Earlier this week we visited friends Mona and Jerry, originally from Pewaukee, who are now Florida residents for six months of the year. They have a beautiful home near Koreshan State Historic Site and treated us to a tour of this interesting place in Estero.
Cyrus Teed, head of the Koreshan Unity Settlement, started a utopian community movement in New York. He eventually moved to Florida (it was still a frontier in the mid-1890s) to avoid hostility because of his group's religious, scientific, and cultural beliefs. Teed took the name of "Koresh," a very loose translation of Cyrus. The word means shepherd or leader in Hebrew. (Maybe you recall another Koresh who called himself a shepherd - David. His compound in Waco, Texas was wiped out by the FBI back in the 1990s.) The Koreshans in Florida were a more peaceful people and believed in equal rights for women long before women won the right to vote in our country.
However, their science was a bit strange. Teed believed that the entire universe existed within a giant, hollow sphere. One saw the sun, moon, and stars by looking inward rather than outward.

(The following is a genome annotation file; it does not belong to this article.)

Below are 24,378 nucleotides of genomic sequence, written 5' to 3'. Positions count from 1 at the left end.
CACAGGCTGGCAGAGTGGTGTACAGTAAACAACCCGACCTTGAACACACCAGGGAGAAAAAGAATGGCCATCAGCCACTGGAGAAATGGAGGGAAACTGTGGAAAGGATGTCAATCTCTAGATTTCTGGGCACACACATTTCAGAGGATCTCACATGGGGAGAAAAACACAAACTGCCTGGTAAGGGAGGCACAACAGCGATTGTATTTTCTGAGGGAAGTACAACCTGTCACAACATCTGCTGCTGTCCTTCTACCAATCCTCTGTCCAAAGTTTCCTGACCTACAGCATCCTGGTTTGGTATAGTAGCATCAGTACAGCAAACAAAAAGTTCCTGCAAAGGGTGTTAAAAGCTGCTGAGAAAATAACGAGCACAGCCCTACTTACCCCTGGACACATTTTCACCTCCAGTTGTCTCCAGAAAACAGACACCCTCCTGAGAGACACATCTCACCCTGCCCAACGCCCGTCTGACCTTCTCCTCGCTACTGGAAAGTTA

The Koreshan community did reach out to the people living in Estero. The Koreshans put on plays and musicals and created elaborate Victorian gardens. Back in the day, the locals paddled down the Estero River and took in the Koreshan culture from their boats.
Unfortunately, when a community believes in being celibate, the only way to add members is by recruitment. Therefore, its future is somewhat doomed. And so it was with the Koreshans. By 1961 only four women remained and, wisely, they deeded their land to the state of Florida as a park and memorial. The Koreshan Unity Settlement is now on the National Register of Historic Places with 11 restored buildings.
Okay, that's it for the history lesson. Now on to the flora that is in the park....
This tall skinny tree is a Washingtonian palm or hurricane palm. It bends in the winds that oftentimes lash the Gulf coast of Florida.
The tree starts out life wearing what looks like a tutu. Not sure how long it takes for the palm to reach stratospheric heights.
Bromeliads are plants that attach themselves to other plants such as palm trees. At first glance it looks like this tree has a full crown of leaves. A second look reveals hundreds of individual bromeliads.
The blossoms on this silk cotton tree were a welcome sight in the middle of winter.
Another interesting tree was the sausage tree. Notice the brown "sausage" hanging about one third of the way down a little to the left of center.
While our tour was about the history and the trees in the park, we did see this gopher tortoise that came out of its burrow just for our little tour group!
The Florida state parks' tag line is "Real fun in.....the Real Florida." From what we've seen so far, the phrase is right on the money.